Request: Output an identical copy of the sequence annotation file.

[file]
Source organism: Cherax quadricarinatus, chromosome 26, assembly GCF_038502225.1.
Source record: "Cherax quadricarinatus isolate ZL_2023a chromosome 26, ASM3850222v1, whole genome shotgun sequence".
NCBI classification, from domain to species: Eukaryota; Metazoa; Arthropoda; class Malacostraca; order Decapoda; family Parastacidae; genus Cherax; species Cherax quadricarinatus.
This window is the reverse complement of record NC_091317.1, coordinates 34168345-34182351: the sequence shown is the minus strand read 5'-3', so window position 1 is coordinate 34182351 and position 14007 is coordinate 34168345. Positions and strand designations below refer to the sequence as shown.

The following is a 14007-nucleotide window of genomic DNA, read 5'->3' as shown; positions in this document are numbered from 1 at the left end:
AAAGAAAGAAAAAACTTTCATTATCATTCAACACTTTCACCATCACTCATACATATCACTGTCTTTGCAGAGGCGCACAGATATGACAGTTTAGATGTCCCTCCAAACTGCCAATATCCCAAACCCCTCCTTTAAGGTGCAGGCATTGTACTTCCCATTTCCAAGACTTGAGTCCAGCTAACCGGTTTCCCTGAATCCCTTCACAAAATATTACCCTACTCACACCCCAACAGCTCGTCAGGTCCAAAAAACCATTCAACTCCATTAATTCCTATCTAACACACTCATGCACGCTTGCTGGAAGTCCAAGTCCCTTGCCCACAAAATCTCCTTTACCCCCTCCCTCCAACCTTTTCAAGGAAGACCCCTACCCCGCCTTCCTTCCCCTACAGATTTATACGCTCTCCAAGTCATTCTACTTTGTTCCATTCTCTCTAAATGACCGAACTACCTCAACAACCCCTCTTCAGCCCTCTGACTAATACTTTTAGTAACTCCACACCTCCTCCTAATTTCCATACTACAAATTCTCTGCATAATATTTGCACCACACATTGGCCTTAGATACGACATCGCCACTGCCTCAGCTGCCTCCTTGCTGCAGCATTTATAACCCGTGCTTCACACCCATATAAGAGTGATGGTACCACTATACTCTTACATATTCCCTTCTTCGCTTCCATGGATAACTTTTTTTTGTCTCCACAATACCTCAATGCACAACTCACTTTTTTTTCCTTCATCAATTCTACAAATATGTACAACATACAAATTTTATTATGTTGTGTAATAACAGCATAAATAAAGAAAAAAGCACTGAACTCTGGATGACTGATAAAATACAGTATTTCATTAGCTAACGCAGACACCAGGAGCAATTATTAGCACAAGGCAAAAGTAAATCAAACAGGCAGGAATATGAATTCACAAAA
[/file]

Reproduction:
Source organism: Cherax quadricarinatus, chromosome 26, assembly GCF_038502225.1.
Source record: "Cherax quadricarinatus isolate ZL_2023a chromosome 26, ASM3850222v1, whole genome shotgun sequence".
NCBI classification, from domain to species: Eukaryota; Metazoa; Arthropoda; class Malacostraca; order Decapoda; family Parastacidae; genus Cherax; species Cherax quadricarinatus.
This window is the reverse complement of record NC_091317.1, coordinates 34168345-34182351: the sequence shown is the minus strand read 5'-3', so window position 1 is coordinate 34182351 and position 14007 is coordinate 34168345. Positions and strand designations below refer to the sequence as shown.

The following is a 14007-nucleotide window of genomic DNA, read 5'->3' as shown; positions in this document are numbered from 1 at the left end:
AAAGAAAGAAAAAACTTTCATTATCATTCAACACTTTCACCATCACTCATACATATCACTGTCTTTGCAGAGGCGCACAGATATGACAGTTTAGATGTCCCTCCAAACTGCCAATATCCCAAACCCCTCCTTTAAGGTGCAGGCATTGTACTTCCCATTTCCAAGACTTGAGTCCAGCTAACCGGTTTCCCTGAATCCCTTCACAAAATATTACCCTACTCACACCCCAACAGCTCGTCAGGTCCAAAAAACCATTCAACTCCATTAATTCCTATCTAACACACTCATGCACGCTTGCTGGAAGTCCAAGTCCCTTGCCCACAAAATCTCCTTTACCCCCTCCCTCCAACCTTTTCAAGGAAGACCCCTACCCCGCCTTCCTTCCCCTACAGATTTATACGCTCTCCAAGTCATTCTACTTTGTTCCATTCTCTCTAAATGACCGAACTACCTCAACAACCCCTCTTCAGCCCTCTGACTAATACTTTTAGTAACTCCACACCTCCTCCTAATTTCCATACTACAAATTCTCTGCATAATATTTGCACCACACATTGGCCTTAGATACGACATCGCCACTGCCTCAGCTGCCTCCTTGCTGCAGCATTTATAACCCGTGCTTCACACCCATATAAGAGTGATGGTACCACTATACTCTTACATATTCCCTTCTTCGCTTCCATGGATAACTTTTTTTTGTCTCCACAATACCTCAATGCACAACTCACTTTTTTTTCCTTCATCAATTCTACAAATATGTACAACATACAAATTTTATTATGTTGTGTAATAACAGCATAAATAAAGAAAAAAGCACTGAACTCTGGATGACTGATAAAATACAGTATTTCATTAGCTAACGCAGACACCAGGAGCAATTATTAGCACAAGGCAAAAGTAAATCAAACAGGCAGGAATATGAATTCACAAAA